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wrongful death recoveries
After a wrongful death lawsuit, the portion of a judgment intended to compensate a plaintiff for having to live without a deceased person. The compensation is (more...)
After a wrongful death lawsuit, the portion of a judgment intended to compensate a plaintiff for having to live without a deceased person. The compensation is intended to cover the earnings and the emotional comfort and support the deceased person would have provided.
An amount of money available to the surviving spouse and minor or disabled children of a deceased worker who qualified for Social Security retirement or disability benefits.
A corporation owned and operated by a few individuals, often members of the same family, rather than by public shareholders. State laws permit close (more...)
A corporation owned and operated by a few individuals, often members of the same family, rather than by public shareholders. State laws permit close corporations to function more informally than regular corporations. For example, shareholders can make decisions without holding meetings of the board of directors, and can fill vacancies on the board without a vote of the shareholders.
next of kin
The closest relatives, as defined by state law, of a deceased person. Most states recognize the spouse and the nearest blood relatives as next of kin.
The payment made to a lawyer for legal services. These fees may take several forms: hourly per job or service -- for example, $350 to draft a will contingency (more...)
The payment made to a lawyer for legal services. These fees may take several forms: hourly per job or service -- for example, $350 to draft a will contingency (the lawyer collects a percentage of any money she wins for her client and nothing if there is no recovery), or retainer (usually a down payment as part of an hourly or per job fee agreement). Attorney fees must usually be paid by the client who hires a lawyer, though occasionally a law or contract will require the losing party of a lawsuit to pay the winner's court costs and attorney fees. For example, a contract might contain a provision that says the loser of any lawsuit between the parties to the contract will pay the winner's attorney fees. Many laws designed to protect consumers also provide for attorney fees -- for example, most state laws that require landlords to provide habitable housing also specify that a tenant who sues and wins using that law may collect attorney fees. And in family law cases -- divorce, custody and child support -- judges often have the power to order the more affluent spouse to pay the other spouse's attorney fees, even where there is no clear victor.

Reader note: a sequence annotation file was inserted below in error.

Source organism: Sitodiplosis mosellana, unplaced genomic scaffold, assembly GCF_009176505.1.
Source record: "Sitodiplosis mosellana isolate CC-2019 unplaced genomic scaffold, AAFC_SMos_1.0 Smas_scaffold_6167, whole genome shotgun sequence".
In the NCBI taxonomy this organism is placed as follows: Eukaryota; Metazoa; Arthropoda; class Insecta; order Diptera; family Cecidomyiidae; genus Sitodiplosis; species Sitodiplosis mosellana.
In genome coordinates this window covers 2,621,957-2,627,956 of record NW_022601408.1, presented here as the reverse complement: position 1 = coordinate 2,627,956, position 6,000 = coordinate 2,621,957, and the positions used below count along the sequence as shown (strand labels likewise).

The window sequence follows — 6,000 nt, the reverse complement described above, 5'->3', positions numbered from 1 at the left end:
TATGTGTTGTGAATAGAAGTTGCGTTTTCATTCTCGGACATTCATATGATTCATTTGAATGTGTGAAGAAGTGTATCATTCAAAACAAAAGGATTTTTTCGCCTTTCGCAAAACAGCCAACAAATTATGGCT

An arrangement whereby only one parent has physical and legal custody of a child and the other parent has visitation rights.
A term used instead of divorce in some states.
See uncontested divorce.
Secret cooperation between two people in order to fool another. Collusion was often practiced by couples before no-fault divorce in order to make up a grounds (more...)
Secret cooperation between two people in order to fool another. Collusion was often practiced by couples before no-fault divorce in order to make up a grounds for divorce (such as adultery). By fabricating a permitted reason for divorce, colluding couples hoped to trick a judge into granting their freedom from the marriage. But a spouse accused of wrongdoing who later changed his or her mind about the divorce could expose the collusion to prevent the divorce from going through.
... Evans filed a counter-complaint to a claim filed by his former wife, Beverly Evans (Beverly), in
which she requested an increase in the monthly child-support obligation, payment of all college
expenses for their daughter Elizabeth, payment of back child support, and attorneys ...
... 1. Jackie Keith (Keith) appeals the March 2, 2007, order of the Forrest County Chancery Court,
denying him reimbursement for child support payments made during a twenty-two ... By the same
judgment, Keith was ordered to pay child support in the amount of $350 per month. ...
... 1. Richard H. Powell appeals from an order of the Chancery Court of Harrison County, which
denied his motion for modification of child custody and petition for contempt and granted Amy
Sue Powell's motion for an upward modification of child support. ...